Nuclear talks in Geneva will be test of Iran's flexibility

Negotiators will restart Iran nuclear talks this week

High-level meetings in Geneva in coming days will offer an early test of whether Iran is willing to show new flexibility in the stalled international negotiations on its nuclear program.

With only six weeks before the next deadline in the negotiations, Secretary of State John F. Kerry will meet with Iranian Foreign Minister Mohammad Javad Zarif on Wednesday in the Swiss capital. The U.S. and Iranian negotiating teams will meet Thursday through Saturday, and on Sunday diplomats from all seven countries involved in the negotiations will hold a final session.

The negotiations were extended twice last year, after the two sides failed to meet deadlines for reaching a deal to limit Iran's nuclear development activities. But Iranian President Hassan Rouhani appeared to signal last week his interest in a deal, and Western officials hope to see whether Rouhani will return with new instructions from Iran's supreme leader that will allow completion of the several major issues that remain unresolved.

"There is hope that, having come so close, there will now be a decision to take the final steps," said a person close to the negotiations, who declined to be identified, citing the sensitivity of the issue.

Iranian officials insist that it is not they, but Western officials, who are intransigent.

The two sides have been negotiating for more than a decade to reach a deal that would ease international economic sanctions on Iran if it agrees to limit its nuclear activities. Iran insists it is not seeking to develop a nuclear weapon, but many countries believe it is at least trying to gain bomb-making know-how.

Kerry met Saturday in Munich with Sultan Qaboos bin Said of Oman, who has served as an intermediary between the United States and Iran on the nuclear issue for several years.

Rouhani's eagerness for a deal seemed apparent in a speech last week in which he argued that reducing Iran's enrichment of uranium, a key ingredient in nuclear power, should not be construed as "compromising our principles and cause."

"Our cause is not linked to a centrifuge," he said in a Jan. 4 speech to economists in Tehran.

But Iran's supreme leader, Ayatollah Ali Khamenei, who has the ultimate say over the program, seemed later to rebuff his subordinate's position. He said Wednesday that Iran would not give ground on the nuclear program, and called on the country to find ways to insulate itself from the pressure of sanctions.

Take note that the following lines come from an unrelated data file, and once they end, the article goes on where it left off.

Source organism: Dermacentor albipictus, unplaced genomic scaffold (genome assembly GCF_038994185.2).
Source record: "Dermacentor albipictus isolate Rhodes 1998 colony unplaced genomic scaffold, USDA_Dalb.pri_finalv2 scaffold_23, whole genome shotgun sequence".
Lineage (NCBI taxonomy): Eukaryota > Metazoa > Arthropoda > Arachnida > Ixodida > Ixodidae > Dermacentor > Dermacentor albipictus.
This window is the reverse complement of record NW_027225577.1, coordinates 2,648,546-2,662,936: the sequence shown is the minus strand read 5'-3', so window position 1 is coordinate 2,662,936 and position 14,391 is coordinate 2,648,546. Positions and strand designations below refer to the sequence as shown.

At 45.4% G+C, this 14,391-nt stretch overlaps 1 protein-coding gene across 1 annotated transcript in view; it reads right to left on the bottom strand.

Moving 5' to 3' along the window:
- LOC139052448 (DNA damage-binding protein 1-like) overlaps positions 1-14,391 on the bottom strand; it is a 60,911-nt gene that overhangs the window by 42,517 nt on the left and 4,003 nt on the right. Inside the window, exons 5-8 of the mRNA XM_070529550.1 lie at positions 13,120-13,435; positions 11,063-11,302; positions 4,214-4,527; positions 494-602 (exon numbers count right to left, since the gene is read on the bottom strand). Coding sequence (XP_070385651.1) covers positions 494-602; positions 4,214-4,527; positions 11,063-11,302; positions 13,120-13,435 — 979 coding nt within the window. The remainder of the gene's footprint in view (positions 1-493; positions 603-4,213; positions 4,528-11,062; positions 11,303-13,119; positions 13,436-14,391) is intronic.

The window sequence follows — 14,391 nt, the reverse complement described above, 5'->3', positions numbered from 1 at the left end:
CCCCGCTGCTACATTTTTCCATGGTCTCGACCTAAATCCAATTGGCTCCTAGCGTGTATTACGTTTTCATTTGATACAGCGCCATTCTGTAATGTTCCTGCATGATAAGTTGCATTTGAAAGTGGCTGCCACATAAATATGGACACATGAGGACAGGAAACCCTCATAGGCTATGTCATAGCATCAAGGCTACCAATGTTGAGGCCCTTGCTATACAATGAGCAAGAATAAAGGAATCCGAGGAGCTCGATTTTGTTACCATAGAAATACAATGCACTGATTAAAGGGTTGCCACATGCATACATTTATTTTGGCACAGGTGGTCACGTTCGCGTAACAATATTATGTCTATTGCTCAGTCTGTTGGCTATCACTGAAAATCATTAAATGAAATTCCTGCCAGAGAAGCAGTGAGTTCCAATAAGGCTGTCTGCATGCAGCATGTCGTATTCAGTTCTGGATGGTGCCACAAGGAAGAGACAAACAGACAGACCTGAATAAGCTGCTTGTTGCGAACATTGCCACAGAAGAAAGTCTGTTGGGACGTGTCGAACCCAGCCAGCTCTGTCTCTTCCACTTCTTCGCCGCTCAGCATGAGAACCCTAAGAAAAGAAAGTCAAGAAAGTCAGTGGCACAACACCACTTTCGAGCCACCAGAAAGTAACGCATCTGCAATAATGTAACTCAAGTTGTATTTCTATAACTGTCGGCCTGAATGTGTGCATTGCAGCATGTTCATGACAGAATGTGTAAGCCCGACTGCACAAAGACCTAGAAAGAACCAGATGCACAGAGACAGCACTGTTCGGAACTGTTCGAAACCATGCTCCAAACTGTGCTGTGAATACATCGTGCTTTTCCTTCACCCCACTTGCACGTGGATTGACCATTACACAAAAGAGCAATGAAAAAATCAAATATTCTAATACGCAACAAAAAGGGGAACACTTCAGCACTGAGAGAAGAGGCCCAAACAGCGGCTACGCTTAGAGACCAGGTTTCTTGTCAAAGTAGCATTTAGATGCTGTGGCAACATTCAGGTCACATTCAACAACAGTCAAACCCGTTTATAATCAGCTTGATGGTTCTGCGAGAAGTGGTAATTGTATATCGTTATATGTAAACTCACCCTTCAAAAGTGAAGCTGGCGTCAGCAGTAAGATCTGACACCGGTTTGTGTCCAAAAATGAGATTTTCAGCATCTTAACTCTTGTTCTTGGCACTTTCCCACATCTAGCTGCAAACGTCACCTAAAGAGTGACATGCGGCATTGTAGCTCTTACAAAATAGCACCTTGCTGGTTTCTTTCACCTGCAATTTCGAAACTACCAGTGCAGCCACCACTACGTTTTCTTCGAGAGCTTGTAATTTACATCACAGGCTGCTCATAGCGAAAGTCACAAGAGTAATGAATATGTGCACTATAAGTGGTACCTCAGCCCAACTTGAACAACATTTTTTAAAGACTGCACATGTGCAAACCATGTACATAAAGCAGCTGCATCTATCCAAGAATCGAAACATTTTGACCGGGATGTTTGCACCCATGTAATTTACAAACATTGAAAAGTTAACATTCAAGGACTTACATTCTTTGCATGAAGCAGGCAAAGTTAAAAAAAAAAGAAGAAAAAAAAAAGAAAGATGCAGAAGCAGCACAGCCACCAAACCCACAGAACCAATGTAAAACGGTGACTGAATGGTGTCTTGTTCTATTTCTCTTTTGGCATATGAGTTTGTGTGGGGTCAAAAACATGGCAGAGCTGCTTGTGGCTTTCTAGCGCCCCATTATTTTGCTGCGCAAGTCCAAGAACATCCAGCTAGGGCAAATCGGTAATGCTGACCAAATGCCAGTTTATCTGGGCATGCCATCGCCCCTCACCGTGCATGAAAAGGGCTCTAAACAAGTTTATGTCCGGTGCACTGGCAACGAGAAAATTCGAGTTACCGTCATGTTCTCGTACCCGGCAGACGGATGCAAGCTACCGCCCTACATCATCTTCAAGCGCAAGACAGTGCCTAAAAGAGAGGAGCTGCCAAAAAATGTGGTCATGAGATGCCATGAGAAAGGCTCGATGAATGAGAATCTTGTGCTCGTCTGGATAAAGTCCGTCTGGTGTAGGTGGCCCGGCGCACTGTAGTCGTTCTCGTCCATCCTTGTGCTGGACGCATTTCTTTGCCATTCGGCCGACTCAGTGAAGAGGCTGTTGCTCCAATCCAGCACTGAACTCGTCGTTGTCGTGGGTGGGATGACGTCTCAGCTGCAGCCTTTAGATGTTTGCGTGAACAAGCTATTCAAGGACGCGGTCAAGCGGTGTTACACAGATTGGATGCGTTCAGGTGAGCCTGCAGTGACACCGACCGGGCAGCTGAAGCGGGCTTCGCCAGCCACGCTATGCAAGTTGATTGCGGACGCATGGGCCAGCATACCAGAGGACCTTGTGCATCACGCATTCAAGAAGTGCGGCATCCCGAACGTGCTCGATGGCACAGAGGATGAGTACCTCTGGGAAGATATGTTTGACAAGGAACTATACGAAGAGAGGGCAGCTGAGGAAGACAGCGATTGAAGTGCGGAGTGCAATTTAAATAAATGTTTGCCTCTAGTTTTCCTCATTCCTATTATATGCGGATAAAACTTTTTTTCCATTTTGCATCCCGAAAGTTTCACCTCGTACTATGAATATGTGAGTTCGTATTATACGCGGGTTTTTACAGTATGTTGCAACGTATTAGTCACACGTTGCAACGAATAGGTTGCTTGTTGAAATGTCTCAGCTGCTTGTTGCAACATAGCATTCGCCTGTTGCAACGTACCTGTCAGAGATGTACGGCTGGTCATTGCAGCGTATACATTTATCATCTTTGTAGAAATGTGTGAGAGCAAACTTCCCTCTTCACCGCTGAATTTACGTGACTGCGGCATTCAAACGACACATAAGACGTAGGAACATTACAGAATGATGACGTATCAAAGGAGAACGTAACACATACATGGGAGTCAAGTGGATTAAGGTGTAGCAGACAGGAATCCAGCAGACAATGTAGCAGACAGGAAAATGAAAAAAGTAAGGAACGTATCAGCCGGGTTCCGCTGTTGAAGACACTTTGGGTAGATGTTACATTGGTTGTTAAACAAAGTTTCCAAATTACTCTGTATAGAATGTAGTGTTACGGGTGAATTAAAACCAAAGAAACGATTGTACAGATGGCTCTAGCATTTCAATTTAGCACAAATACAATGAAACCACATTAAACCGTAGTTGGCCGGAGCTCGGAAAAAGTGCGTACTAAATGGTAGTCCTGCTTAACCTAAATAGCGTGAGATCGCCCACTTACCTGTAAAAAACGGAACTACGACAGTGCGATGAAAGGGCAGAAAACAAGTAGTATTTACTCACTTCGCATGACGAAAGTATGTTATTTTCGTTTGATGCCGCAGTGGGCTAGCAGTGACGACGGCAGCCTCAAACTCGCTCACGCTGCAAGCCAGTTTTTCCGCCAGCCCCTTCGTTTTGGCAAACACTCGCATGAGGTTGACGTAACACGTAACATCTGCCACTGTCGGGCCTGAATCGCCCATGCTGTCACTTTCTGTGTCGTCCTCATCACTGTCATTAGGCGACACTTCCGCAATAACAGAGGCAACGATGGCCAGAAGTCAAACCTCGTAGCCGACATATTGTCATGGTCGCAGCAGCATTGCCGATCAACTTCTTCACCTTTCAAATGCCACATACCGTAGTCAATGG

After failing to meet the November deadline, the world powers said they hoped to reach agreement in principle by March and to wrap up the details by the end of June. Other nations taking part are Britain, China, France, Germany and Russia.

Kerry declared that a deal could be completed before the deadlines. But President Obama and other U.S. officials have been more cautious in their pronouncements.

The U.S. team will include not only chief negotiator Wendy Sherman, but former deputy secretary of state William J. Burns and former top White House national security aide Jacob J. Sullivan.

Burns and Sullivan were central players in secret back-channel negotiations between Iran and the United States in 2013.

The negotiators' failure to meet repeated deadlines has led some analysts to worry that the two sides, each facing domestic opposition from conservatives, will prove unwilling to take the political risk entailed in a deal.

Instead, these analysts contend that the two sides will reach a series of incremental short-term deals that prevent a collapse in negotiations and continue the current temporary limits on Iran's nuclear activities.

A wild card in the negotiations is the economic pressure on oil-dependent Iran from the 50% decline in oil prices since June. Khamenei has said that the decline does not add to the pressure on Iran to reach a deal.

But in a meeting Saturday with Venezuelan President Nicolas Maduro in Tehran, Khamenei made clear his concern about the decline in the price. He said the price decline was due to a conspiracy among unspecified foreign powers, and urged Venezuela to help Iran find a way to raise prices.

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